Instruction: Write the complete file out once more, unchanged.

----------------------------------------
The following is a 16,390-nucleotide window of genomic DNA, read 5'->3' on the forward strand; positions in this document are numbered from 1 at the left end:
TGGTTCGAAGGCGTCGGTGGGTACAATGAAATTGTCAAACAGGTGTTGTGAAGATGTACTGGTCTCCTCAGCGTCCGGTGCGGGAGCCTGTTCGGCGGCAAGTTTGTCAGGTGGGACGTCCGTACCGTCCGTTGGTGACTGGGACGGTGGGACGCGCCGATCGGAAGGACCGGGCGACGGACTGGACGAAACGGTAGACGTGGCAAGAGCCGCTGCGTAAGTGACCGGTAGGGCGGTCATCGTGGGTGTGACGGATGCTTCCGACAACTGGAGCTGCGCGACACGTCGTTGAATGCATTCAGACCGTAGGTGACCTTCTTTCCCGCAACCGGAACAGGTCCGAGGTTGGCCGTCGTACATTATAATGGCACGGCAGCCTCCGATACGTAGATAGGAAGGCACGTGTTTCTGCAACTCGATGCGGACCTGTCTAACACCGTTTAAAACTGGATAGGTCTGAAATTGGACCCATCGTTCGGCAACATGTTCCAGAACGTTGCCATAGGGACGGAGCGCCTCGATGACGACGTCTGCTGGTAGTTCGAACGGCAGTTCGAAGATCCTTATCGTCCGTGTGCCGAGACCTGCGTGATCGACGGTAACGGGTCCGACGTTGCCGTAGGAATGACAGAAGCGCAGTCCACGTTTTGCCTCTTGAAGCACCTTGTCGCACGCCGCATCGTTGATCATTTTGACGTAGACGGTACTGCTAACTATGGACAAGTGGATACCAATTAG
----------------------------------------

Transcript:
The following is a 16,390-nucleotide window of genomic DNA, read 5'->3' on the forward strand; positions in this document are numbered from 1 at the left end:
TGGTTCGAAGGCGTCGGTGGGTACAATGAAATTGTCAAACAGGTGTTGTGAAGATGTACTGGTCTCCTCAGCGTCCGGTGCGGGAGCCTGTTCGGCGGCAAGTTTGTCAGGTGGGACGTCCGTACCGTCCGTTGGTGACTGGGACGGTGGGACGCGCCGATCGGAAGGACCGGGCGACGGACTGGACGAAACGGTAGACGTGGCAAGAGCCGCTGCGTAAGTGACCGGTAGGGCGGTCATCGTGGGTGTGACGGATGCTTCCGACAACTGGAGCTGCGCGACACGTCGTTGAATGCATTCAGACCGTAGGTGACCTTCTTTCCCGCAACCGGAACAGGTCCGAGGTTGGCCGTCGTACATTATAATGGCACGGCAGCCTCCGATACGTAGATAGGAAGGCACGTGTTTCTGCAACTCGATGCGGACCTGTCTAACACCGTTTAAAACTGGATAGGTCTGAAATTGGACCCATCGTTCGGCAACATGTTCCAGAACGTTGCCATAGGGACGGAGCGCCTCGATGACGACGTCTGCTGGTAGTTCGAACGGCAGTTCGAAGATCCTTATCGTCCGTGTGCCGAGACCTGCGTGATCGACGGTAACGGGTCCGACGTTGCCGTAGGAATGACAGAAGCGCAGTCCACGTTTTGCCTCTTGAAGCACCTTGTCGCACGCCGCATCGTTGATCATTTTGACGTAGACGGTACTGCTAACTATGGACAAGTGGATACCAATTAG